Prime Minister Hun Sen on Friday declared his personal assets to the Anticorruption Unit, an obligation for nearly 25,000 government officials under the recently adopted anticorruption law.
Speaking to reporters, Mr Hun Sen said that his monthly salary amounted to about $1,150. For anything else, he said his children would help support him.
All in all, the earnings of Cambodia’s most powerful man amount to just short of $14,000 per year.
That amount is small compared to leaders salaries’ in developed countries. US President Barack Obama is paid $400,000 per year and is reported to have earned millions more in book deals. French President Nicolas Sarkozy is paid about $330,000 a year.
But the low wages of high-ranking officials here prompts the question: Why can so many government officials here be seen driving down Phnom Penh’s boulevards inside luxury cars before parking at mansions?
Lieutenant General Khieu Sopheak, spokesman for the Interior Ministry, said government officials were able to earn extra money by having wives in business and noted that government officials were banned from owning large companies in order to avoid conflicts of interest.
“We can afford this since 1979. Before we do not have a salary, just only rice and sugar,” he said when asked how government officials here can afford expensive cars and houses. “Most of them depend on their wife, frankly speaking.”
Analysts say government officials here may use their influence and power to promote business opportunities for relatives.
“If you’re in politics, it is easier to secure or promote your business,” said Sek Barisoth, who ran the anticorruption project for the NGO Pact Cambodia between 2005 and 2009 and is now director of the organization’s media program. “Of course it’s power, something to do with power.”
Finance Minister Keat Chhon’s sister Keat Kolney, who is also the wife of Chhan Saphan, a secretary of state at the Land Management Ministry, has been accused by ethnic Jarai villagers in Ratanakkiri province of cheating them out of 450 hectares where she is planning a rubber plantation.
Asked if government officials used their power and influence to promote their wives’ businesses, Lt Gen Sopheak of the Interior Ministry said: “Please ask them. I don’t know.”
Mr Chhon in 2006 pointedly denied that he had had any involvement in Ms Kolney’s activities.
“I am not involved. I don’t know about that case,” he told reporters following a meeting with aid donors. “I do not know what my sister has done.”
Efforts to reach some of the more prominent government leaders with well-known family-business connections were unsuccessful yesterday. Government spokesman Khieu Kanharith did not respond to requests for comment.
But whatever the advantages such businesses may or may not gain from their connections, it is plain to see that many Cambodian businesses are kin to power, and vice versa.
Hun Seng Ny, the premier’s sister, is part owner of HLH Agriculture Cambodia Co Ltd, according to company employees. The firm has a large-scale investment in a Kompong Speu province corn plantation.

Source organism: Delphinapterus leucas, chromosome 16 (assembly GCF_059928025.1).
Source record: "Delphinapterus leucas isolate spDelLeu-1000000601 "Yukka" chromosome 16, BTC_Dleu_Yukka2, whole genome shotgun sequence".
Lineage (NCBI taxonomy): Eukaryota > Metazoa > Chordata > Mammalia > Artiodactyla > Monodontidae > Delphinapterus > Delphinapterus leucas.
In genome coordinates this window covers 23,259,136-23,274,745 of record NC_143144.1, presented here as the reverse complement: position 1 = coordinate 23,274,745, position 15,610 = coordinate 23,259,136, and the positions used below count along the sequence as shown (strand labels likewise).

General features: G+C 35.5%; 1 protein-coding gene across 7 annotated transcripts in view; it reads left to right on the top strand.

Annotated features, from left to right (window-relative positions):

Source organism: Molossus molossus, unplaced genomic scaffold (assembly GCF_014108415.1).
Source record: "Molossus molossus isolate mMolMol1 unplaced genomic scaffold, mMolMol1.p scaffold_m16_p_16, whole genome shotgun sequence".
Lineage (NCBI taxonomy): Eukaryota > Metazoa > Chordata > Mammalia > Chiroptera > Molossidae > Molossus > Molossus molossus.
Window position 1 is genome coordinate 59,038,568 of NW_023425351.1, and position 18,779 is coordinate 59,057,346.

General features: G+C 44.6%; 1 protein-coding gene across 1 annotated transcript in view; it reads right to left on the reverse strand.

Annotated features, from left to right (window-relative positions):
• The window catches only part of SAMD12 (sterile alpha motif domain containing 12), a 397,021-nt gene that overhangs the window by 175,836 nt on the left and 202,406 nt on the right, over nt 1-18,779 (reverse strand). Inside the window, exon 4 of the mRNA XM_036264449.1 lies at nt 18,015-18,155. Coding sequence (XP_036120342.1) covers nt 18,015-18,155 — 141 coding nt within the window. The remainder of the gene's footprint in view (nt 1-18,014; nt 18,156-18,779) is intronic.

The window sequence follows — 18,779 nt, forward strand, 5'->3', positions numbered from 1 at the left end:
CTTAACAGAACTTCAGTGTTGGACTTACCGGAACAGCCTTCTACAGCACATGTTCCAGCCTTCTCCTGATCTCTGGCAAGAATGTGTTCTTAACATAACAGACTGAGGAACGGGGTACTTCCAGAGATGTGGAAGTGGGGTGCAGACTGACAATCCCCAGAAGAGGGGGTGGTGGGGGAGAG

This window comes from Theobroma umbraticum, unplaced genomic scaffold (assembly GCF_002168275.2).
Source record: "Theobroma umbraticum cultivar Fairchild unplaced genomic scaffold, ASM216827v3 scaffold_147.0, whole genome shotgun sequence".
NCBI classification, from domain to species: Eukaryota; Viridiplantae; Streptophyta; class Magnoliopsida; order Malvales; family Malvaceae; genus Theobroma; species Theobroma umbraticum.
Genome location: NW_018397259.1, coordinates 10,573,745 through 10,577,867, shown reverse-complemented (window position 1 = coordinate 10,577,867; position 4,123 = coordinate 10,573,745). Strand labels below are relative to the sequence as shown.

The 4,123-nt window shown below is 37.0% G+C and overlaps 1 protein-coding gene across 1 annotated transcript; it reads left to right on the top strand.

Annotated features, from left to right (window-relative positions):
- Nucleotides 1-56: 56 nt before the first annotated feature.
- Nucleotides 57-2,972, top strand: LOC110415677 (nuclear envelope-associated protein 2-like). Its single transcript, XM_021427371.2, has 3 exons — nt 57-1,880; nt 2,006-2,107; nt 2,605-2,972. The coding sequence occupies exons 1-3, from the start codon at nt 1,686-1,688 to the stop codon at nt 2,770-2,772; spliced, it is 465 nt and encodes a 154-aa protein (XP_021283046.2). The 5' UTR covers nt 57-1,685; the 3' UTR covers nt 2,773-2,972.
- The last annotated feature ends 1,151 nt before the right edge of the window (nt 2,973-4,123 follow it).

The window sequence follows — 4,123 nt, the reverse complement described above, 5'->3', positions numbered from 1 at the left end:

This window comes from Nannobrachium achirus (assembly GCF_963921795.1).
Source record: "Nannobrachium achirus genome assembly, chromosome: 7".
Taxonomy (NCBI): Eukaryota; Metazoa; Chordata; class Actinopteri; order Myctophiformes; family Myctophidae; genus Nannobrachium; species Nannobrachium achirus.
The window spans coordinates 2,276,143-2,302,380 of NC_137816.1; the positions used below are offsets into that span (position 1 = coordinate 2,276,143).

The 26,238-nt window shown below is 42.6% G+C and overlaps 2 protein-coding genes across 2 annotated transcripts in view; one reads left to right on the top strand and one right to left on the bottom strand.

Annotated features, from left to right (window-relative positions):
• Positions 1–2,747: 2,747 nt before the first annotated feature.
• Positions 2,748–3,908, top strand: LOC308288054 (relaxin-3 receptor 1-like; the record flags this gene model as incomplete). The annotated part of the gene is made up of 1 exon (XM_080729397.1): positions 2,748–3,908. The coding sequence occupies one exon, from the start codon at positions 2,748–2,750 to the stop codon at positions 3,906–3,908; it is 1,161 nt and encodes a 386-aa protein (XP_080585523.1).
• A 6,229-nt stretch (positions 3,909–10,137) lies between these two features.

Mao Malay, the wife of former RCAF Commander-in-Chief Ke Kim Yan, owns YLP Group, which is jointly developing the 260-hectare Grand Phnom Penh International City in Phnom Penh’s outskirts.
Chea Kheng, the wife of Minister of Industry, Mines and Energy Suy Sem, owns KDC Development, which has been locked in a long-standing land dispute with villagers in Kompong Chhnang province.
The wife of RCAF Major General Nim Meng, Lay Sineang, is director of the copper mining firm Nim Meng Group, according to government documents.
RCAF Commander-in-Chief General Pol Saroeun has been frequently identified as a stakeholder in Ratanak Stone Cambodia Development. His wife, Noup Sidara, is the managing director, according to a lawmaker who spoke on the condition of anonymity.
While speaking at the National Assembly on Friday, SRP lawmaker Son Chhay said making government officials declare their assets painted only a small part of the picture.
“What is more serious is the wife and children of senior government official, who use their husband’s influence,” he said.
Sok Sam Oeun, executive director of the Cambodian Defenders Project, said that owning a business while in government was not a crime in itself, but that officials could use their power to help advance the interests of their companies.
“If you have a business and you are a relative of a high-ranking official, [and] the customer and police know, they will tolerate you,” he said.
Mr Barisoth of PACT said many officials in the government had made their money from owning land and property, both of which have greatly increased in value since Cambodia entered an era of peace in the late ’90s.
“When Cambodia opened its markets, the cost of property increased and some people made money out of that,” he said.
But in other cases, he said high-ranking officials use their power and influence to promote companies belonging to close relatives.
“In Cambodia, there are a lot of cases related to conflict of interest,” Mr Barisoth said. “It’s not difficult to understand that politics is connected to business.”
(Additional reporting by Phann Ana)